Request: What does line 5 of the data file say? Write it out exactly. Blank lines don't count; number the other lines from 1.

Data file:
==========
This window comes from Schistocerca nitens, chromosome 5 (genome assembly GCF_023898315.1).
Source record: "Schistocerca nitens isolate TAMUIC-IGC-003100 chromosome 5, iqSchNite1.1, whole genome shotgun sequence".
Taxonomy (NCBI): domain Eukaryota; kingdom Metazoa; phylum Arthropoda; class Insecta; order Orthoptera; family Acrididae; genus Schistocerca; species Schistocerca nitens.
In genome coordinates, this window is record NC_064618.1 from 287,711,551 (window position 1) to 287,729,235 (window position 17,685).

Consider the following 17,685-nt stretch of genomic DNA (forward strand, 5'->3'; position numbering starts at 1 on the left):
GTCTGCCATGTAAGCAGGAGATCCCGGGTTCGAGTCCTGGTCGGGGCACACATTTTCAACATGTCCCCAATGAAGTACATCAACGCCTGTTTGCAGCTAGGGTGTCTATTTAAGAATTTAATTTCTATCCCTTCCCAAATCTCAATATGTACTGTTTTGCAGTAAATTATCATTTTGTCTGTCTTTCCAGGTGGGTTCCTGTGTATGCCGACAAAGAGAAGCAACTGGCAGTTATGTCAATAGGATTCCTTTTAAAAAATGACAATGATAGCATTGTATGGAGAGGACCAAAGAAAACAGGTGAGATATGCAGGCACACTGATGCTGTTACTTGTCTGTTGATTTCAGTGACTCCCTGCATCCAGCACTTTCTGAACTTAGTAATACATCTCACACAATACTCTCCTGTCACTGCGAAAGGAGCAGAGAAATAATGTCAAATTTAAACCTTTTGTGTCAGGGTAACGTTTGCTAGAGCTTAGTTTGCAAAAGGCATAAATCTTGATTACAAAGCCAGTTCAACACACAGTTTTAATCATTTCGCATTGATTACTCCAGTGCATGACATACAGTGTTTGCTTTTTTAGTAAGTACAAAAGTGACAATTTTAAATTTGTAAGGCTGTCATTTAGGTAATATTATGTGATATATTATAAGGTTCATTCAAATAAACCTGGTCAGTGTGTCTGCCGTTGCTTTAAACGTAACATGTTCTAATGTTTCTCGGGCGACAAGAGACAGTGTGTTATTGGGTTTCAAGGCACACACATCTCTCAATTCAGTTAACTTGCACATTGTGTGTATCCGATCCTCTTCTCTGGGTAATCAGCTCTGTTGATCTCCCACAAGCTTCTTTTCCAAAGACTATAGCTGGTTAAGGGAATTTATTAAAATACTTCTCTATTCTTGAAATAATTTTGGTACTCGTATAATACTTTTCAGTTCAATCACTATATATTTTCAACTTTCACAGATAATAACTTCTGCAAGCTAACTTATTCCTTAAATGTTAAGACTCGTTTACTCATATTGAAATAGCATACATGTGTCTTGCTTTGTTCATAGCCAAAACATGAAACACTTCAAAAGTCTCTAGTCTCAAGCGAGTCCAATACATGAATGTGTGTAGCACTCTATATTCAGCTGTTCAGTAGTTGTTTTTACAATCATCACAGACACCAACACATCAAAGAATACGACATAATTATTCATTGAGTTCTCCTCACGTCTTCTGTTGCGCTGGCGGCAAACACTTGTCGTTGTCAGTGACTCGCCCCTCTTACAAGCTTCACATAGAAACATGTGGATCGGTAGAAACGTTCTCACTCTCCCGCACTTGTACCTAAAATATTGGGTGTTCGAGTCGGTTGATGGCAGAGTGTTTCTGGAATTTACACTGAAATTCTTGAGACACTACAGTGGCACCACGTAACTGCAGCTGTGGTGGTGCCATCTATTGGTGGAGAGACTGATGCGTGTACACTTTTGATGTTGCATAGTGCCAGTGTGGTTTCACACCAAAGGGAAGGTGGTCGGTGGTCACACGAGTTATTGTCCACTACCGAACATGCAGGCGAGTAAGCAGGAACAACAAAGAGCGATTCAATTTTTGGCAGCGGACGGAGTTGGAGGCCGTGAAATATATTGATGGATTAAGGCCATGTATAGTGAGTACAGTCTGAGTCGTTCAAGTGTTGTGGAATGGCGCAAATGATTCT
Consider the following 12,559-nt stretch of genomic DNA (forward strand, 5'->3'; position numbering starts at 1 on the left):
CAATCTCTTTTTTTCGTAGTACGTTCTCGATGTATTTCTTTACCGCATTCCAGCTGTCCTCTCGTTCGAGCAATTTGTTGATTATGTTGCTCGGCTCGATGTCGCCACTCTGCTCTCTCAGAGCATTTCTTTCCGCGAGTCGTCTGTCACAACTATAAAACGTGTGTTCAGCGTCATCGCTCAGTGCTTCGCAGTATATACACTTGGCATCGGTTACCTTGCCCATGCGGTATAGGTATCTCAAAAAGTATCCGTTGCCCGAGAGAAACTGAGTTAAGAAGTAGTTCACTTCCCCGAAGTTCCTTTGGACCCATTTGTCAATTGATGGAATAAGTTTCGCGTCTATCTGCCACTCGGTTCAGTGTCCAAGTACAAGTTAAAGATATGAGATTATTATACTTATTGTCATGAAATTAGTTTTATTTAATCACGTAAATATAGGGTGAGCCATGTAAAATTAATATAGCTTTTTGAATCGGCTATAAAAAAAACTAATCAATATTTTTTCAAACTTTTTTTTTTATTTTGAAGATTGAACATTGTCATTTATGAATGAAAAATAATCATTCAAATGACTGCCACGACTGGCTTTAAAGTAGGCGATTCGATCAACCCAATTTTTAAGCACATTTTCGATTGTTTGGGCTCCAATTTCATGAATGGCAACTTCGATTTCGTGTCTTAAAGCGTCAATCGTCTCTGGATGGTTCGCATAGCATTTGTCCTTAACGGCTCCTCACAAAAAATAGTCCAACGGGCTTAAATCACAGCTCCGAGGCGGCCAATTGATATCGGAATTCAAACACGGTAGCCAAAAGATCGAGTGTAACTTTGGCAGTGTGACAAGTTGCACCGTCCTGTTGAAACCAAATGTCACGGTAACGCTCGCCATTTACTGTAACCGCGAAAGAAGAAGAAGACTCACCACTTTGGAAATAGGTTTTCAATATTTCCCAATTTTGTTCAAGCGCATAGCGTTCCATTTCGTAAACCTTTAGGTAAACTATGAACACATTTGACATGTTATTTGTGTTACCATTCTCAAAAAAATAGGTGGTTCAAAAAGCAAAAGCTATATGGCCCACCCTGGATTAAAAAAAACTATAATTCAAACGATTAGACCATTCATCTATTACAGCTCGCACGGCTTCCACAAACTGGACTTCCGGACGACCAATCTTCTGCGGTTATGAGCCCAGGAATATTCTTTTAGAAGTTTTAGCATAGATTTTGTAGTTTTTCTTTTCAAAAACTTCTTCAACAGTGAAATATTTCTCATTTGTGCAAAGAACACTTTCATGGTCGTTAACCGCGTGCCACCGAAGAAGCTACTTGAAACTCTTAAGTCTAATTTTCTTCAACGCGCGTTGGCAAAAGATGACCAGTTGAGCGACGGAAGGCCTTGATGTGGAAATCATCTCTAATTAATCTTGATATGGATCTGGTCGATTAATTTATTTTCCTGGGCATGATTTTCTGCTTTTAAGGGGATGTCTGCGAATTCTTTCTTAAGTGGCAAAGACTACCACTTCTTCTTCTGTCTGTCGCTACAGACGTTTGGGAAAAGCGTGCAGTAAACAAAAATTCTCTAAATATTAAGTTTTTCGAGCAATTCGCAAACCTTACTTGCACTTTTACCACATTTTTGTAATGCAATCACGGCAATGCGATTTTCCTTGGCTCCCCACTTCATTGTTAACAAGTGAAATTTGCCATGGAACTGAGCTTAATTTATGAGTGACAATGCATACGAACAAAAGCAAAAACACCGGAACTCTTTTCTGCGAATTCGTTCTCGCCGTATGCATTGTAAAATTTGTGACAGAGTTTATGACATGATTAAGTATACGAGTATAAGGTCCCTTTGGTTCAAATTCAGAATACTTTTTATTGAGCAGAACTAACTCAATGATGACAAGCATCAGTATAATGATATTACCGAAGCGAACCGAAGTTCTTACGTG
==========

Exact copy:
Consider the following 17,685-nt stretch of genomic DNA (forward strand, 5'->3'; position numbering starts at 1 on the left):